Are you looking to add Mexican Oregano to your kitchen spice cabinet but can’t find any? Don’t fret.
Mexican Oregano has a unique flavor that sets it apart from its Mediterranean cousin, and while it may be harder to get your hands on in some places there are several great substitutes that can provide an equally enticing flavor.
Learning how to replace Mexican oregano with more common spices is an invaluable skill for any aspiring home chef.
Let’s explore these options and find out how they can help us create the same kind of complexity we’d expect with Mexican Oregano.
What is Mexican Oregano?
Mexican oregano has long been a popular herb in the Southwestern and Latin American cuisines.
If you are new to about this intriguing taste, it is completely understandable.
This warm, slightly bitter herb can be used dried or fresh and offers a unique flavor that pairs especially well with zesty dishes.
Mexican oregano has an earthy aroma and distinct peppery taste as well as citrusy notes that stand out among herbs.
As it simmers in sauces or sizzles on the griddle, its full-bodied flavor is released and brings an unmistakable addition to many dishes.
To incorporate Mexican oregano into your recipes, try crushing it between your palms to break up the leaves before adding it to your dish.
You’ll find it adds complexity to soups, stews, tomato sauces, grilled meats, breads, crackers and more.
Why not explore this incredible resource of flavor in your kitchen today?
The 5 Best Substitutes for Mexican Oregano
When it comes time to substitute Mexican oregano in any recipe, there are a few options that can provide similar flavor notes.
Consider using one of the following in place of Mexican oregano:
1 – Marjoram
Marjoram is one of the best substitutes for Mexican oregano, due to its similar flavor profile and accepted use in Mexican cuisine.
Like oregano, marjoram has an herbal, woodsy flavor with a slightly sweet finish.
Marjoram is often employed in Latin American cuisine, particularly in dishes like tamales or in homemade sauces.
To substitute marjoram for Mexican oregano, use the same amount listed on the recipe since they offer roughly equivalent levels of flavor intensity.
As you adjust to this new spice blend, it’s wise to tinker around with the ratio, only adding more as needed.
2 – Greek Oregano
Greek oregano (Origanum vulgare) is another great option for substituting Mexican oregano.
While it is mostly used in Mediterranean cuisines, it can easily replicate the flavor and aroma of Mexican oregano.
However, even though both plants belong to the oregano family and are related, Greek oregano is milder than its Mexican counterpart and has a much sweeter aroma, as well as a hint of bitterness that comes from its marjoram lineage.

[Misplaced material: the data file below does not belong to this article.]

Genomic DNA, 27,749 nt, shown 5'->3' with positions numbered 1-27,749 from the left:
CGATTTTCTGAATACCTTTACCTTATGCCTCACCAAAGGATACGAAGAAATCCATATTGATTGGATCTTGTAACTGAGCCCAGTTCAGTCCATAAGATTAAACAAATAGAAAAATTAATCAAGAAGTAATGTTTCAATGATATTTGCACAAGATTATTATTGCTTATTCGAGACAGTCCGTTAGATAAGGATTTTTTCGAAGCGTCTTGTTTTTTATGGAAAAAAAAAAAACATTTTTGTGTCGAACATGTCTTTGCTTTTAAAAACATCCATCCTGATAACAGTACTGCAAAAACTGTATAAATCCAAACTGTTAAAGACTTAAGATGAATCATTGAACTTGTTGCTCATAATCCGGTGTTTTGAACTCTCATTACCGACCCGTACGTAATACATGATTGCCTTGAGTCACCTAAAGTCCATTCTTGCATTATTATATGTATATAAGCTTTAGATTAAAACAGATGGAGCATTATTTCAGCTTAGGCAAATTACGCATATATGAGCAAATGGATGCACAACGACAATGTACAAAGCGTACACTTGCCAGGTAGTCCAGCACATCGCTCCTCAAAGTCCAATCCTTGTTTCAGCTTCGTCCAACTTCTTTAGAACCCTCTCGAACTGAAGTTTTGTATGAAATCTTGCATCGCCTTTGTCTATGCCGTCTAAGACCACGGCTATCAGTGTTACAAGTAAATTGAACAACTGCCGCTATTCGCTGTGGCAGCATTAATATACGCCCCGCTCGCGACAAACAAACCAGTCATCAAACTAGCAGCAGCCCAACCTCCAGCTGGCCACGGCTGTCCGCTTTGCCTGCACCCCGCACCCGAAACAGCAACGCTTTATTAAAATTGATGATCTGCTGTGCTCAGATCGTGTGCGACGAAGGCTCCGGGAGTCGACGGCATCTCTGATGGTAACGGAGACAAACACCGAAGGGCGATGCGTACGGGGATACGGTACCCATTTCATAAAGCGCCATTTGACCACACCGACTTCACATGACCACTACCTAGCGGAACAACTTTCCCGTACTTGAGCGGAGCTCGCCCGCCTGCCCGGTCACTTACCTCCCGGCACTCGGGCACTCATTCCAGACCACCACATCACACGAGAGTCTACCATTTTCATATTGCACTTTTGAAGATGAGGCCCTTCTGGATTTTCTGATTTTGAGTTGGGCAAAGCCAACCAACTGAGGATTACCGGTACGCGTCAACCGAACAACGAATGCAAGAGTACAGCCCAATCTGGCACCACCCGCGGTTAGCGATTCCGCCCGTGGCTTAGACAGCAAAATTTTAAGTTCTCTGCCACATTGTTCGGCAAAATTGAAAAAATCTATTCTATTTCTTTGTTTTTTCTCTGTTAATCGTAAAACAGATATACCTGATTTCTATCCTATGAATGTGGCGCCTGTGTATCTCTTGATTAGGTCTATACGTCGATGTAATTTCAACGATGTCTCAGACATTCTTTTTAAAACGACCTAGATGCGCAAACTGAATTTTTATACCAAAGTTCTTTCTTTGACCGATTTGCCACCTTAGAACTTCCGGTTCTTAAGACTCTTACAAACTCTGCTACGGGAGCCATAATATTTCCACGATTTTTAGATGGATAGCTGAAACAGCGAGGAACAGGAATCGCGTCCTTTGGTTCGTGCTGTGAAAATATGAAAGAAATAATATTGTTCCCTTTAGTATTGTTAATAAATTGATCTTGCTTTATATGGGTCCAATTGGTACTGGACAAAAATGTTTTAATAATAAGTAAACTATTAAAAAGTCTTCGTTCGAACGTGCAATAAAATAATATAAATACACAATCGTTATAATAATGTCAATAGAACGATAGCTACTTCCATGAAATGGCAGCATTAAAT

Some chefs prefer to supplement Greek oregano with other herbs like cloves for a better flavor profile.
It also works great in vegetable dishes like stews, potages or tomato sauces.
To use it as a substitute for Mexican oregano, add ½ teaspoon of dried Greek Oregano per tablespoon of Mexican Oregano called for in the recipe.
3 – Lemon Verbena
Lemon verbena is a highly aromatic herb with a signature lemony scent and flavor.
It has grass-green narrow leaves that can be used as a Mexican oregano substitute as a flavoring agent.
Lemon verbena is much milder than Mexican oregano, which means you will need to use more in order to achieve the same level of flavor.
However, its flavor pairs perfectly with seafood, grilled veggies, and delicate sauces.
If you do choose to use lemon verbena as a substitute for Mexican oregano, opt for fresh rather than dried.
The fresh herb will offer more flavor than the dried variety.
Be sure to add it towards the end of cooking so that the bright citrusy aroma won’t be lost in the heat of cooking.
4 – Epazote
Epazote, or Mexican tea, is an herb with a flavor very similar to oregano.
It has a strong odor and gives dishes a distinct earthy aroma.
For many years, epazote has been used as a medicinal herb to support digestion and soothe stomach aches.
You can use it as a substitute for Mexican oregano in all types of dishes.
To replace one teaspoon of Mexican oregano, use two teaspoons of epazote leaves instead.
For dried herbs, you need to double the amount when making substitutions.
Be mindful that it does have an assertive flavor so too much epazote can overpower a dish.
5 – Cilantro
Cilantro is an herb widely used in Latin American cooking, especially in Mexican food.
Although it doesn’t quite have the same aroma as Mexican oregano (it smells more like parsley), it can be used successfully as a substitute.
Just keep in mind that cilantro has a stronger flavor than oregano, so use it sparingly.
In addition to its intense flavor, cilantro has a number of nutritional benefits.
It’s high in vitamin C and antioxidants, which can help fight inflammation and protect against disease.
Cilantro also contains anti-bacterial and anti-fungal properties that can reduce the risk of infection and improve digestion.
When using this herb as a replacement for Mexican oregano, make sure to mince it finely or grind it into a paste to bring out its flavor.
Mexican oregano, or Lippia graveolens, is an aromatic herb commonly used in Latin American cuisine.
It is different from the familiar Mediterranean oregano in its flavor and its aroma; it has a slight citrus-like scent with a hint of licorice.
While Mexican oregano is preferred in Latin American recipes, it can be difficult to find outside of the region.
Fortunately, there are some substitutes available that will work well in recipes that call for Mexican oregano.
In conclusion, if you’re unable to find Mexican oregano near you, there are several alternatives that can be used as effective substitutes.
With a bit of experimentation and exploration into flavors, you should be able to find the perfect substitute for your next Latin American dish.